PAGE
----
Many people are unaware that a doctor could be tasked with seeing upwards of sixty patients per day. Each patient is entitled to a standard of care catered to their own special and distinct needs. We are then looking at a situation in which a doctor has information on dozens of vitals, symptoms, potential treatments, and other methods of care. This crucial information is essential to the medical treatment of a patient. Unfortunately, this information is often miscommunicated during transitions of care.
What exactly is a ‘transition of care’? A transition of care is defined as when a patient moves between healthcare professionals. An example of this is when you change from a primary care physician to a specialist. A transition of care can also be when a doctor, nurse, or any other healthcare professional changes during a shift change on the job.
Mistakes in hand-off communication are the leading cause of medical errors in hospitals. In fact, between 200,000 and 400,000 people die each year from medical errors, making it the third leading cause of death in the U.S. Furthermore, it can create trillions of dollars in health care costs. This is why hand-off communication is so important. Incomplete, incorrect or missing information can be harmful and even lethal to a patient’s health. According to Medscape, this is especially true for the elderly and those in long-term care conditions. With these patients often visiting multiple care facilities and taking a long list of medications, it is an indisputable fact that healthcare professionals are more likely to make a mistake.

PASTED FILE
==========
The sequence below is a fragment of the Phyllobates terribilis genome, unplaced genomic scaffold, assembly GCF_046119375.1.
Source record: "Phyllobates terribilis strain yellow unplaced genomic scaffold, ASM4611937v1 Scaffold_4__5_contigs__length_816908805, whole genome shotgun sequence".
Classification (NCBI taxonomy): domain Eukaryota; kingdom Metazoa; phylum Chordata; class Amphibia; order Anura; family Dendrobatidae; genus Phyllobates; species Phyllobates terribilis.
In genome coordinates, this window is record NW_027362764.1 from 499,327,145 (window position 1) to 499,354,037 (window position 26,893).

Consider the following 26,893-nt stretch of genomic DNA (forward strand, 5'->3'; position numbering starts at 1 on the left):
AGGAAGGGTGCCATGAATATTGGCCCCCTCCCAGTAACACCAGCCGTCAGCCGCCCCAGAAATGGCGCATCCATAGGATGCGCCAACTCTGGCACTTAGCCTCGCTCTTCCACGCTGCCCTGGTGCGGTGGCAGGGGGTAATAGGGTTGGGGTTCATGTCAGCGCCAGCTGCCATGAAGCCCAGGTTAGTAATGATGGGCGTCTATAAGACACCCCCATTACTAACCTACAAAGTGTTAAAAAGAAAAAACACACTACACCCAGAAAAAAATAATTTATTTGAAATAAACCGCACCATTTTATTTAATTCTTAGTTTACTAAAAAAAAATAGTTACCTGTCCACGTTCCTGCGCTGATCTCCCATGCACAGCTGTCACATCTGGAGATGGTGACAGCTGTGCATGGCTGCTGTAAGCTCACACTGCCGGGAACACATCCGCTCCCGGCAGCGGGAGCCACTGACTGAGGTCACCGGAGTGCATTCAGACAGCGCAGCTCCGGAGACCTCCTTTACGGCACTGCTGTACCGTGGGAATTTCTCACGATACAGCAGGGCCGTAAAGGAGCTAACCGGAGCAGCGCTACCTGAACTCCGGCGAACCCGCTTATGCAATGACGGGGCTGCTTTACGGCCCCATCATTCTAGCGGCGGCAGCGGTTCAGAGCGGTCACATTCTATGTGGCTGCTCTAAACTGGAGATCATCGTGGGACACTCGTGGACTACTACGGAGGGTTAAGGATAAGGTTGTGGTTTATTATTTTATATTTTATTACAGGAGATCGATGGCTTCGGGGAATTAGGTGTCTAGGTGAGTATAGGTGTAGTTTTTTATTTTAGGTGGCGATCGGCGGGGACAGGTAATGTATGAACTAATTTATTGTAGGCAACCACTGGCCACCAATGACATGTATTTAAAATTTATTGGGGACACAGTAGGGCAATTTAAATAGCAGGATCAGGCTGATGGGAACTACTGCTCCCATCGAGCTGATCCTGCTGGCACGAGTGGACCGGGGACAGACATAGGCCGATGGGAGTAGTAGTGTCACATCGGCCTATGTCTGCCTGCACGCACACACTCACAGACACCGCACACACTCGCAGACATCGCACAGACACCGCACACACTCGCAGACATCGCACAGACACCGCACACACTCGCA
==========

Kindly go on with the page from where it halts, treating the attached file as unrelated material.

If there is a practical solution, researchers may be on the brink. In a recent study conducted at UC San Francisco, researchers found that when healthcare providers incorporated more efficient communication practices, there was a 30 percent decrease in injuries suffered because of medical error.
To help reduce error, consult with all of your healthcare providers to ensure they have proper documentation of your records and are knowledgeable about your medical history.